As we await developments in Washington v. Trump, I watched the video of the oral argument before so-called Judge Robart on January 27. It lasts a little more than an hour. Though it deals with a variety of arcane legal issues, I highly commend it.
This, ladies and germs, is how to conduct a civilized debate. This is how to do justice. This is how to address grave matters of state and grave matters of conscience.
As I said, there is quite a lot of legal complexity. I won’t attempt to summarize all the issues, let alone do them justice. Nor should I be understood to downplay the importance of that which I do not summarize.
That said, it is of the first importance that the government cited no actual threats that would be forestalled by the order. It cited no arrests of terrorists from the seven countries mentioned in the order. Instead, the government took the position that it has no legal obligation to show that the order is rationally based. Instead, said the government, its only obligation is to show that the order is “facially legitimate”—i.e., that it purports to be based on facts that warrant the action taken, whether or not the stated facts are actual facts.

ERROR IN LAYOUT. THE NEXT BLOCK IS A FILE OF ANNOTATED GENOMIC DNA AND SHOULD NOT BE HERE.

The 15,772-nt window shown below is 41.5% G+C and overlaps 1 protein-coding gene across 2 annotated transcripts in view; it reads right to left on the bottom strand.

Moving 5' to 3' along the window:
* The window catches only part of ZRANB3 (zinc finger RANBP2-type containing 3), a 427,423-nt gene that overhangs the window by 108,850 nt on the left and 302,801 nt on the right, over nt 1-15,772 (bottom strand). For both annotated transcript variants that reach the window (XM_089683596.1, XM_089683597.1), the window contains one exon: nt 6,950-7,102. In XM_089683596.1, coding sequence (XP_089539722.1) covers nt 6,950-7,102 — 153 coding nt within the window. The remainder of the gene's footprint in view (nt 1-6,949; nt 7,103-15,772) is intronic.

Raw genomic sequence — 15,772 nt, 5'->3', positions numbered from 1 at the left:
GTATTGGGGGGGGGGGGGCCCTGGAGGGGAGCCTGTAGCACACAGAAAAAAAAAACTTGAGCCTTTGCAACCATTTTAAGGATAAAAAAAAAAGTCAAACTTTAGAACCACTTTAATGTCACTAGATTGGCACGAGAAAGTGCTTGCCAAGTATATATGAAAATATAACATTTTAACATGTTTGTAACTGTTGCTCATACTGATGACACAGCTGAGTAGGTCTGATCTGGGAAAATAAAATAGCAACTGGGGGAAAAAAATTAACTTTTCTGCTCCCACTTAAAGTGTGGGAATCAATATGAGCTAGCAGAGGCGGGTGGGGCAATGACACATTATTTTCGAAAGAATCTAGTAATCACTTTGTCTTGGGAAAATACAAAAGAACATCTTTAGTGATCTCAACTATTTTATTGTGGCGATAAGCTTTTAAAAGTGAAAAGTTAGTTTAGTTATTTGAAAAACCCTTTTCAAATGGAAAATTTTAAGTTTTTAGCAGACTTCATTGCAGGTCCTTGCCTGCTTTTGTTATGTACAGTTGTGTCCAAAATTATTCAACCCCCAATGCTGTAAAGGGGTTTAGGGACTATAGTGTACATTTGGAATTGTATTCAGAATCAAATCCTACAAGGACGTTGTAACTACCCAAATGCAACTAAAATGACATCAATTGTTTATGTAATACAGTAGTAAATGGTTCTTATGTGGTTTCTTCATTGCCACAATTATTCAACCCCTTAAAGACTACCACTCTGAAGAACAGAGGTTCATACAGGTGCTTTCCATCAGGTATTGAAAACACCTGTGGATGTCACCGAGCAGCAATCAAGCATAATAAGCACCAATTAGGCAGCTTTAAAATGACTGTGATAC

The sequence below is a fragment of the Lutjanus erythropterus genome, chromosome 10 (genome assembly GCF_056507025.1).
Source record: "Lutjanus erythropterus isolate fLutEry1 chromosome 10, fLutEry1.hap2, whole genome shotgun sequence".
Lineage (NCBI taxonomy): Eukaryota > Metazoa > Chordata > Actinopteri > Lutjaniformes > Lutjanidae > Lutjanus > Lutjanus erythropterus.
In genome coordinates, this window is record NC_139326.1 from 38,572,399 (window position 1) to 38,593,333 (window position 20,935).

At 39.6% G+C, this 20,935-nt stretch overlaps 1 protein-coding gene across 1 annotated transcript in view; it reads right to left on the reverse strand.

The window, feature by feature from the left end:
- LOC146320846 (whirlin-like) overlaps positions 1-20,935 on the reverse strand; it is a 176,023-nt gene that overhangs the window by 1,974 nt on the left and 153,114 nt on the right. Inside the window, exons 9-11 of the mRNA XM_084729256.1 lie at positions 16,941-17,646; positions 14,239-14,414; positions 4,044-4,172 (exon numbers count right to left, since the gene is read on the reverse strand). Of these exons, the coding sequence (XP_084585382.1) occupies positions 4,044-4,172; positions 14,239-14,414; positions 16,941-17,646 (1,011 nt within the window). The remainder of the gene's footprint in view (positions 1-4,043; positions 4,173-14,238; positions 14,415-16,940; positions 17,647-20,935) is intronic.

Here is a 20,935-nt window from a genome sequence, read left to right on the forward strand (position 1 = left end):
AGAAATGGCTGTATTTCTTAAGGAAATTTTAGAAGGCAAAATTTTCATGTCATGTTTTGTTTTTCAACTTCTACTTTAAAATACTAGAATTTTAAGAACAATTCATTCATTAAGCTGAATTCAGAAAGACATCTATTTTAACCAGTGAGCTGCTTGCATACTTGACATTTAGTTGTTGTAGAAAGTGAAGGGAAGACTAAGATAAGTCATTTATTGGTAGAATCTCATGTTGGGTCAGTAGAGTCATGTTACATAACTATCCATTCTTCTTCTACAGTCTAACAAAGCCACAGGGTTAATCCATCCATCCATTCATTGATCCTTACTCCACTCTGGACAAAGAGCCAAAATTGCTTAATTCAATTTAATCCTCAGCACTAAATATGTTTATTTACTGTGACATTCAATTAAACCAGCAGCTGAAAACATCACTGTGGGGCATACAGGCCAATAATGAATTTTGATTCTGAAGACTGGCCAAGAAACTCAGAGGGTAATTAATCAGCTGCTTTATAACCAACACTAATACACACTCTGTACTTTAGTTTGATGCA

As counsel for the state of Washington observed, that means that a stated national security rationale trumps any judicial review of an executive order.
Can anyone think of a more perfect legal underpinning for a fascist state?
Finally, confronted with an apparent conflict between two provisions of the Immigration and Naturalization Act with respect to whether discrimination on the basis of national origin is or is not permitted, learned counsel for the government contended that such discrimination must surely be OK, for otherwise the president wouldn’t even be permitted to bar entry by persons from countries with which we are at war.
She seemed to think that was an exceptionally strong argument. She said it twice.
Her position, of course, would allow the president to bar Holocaust victims on the ground that they are German nationals.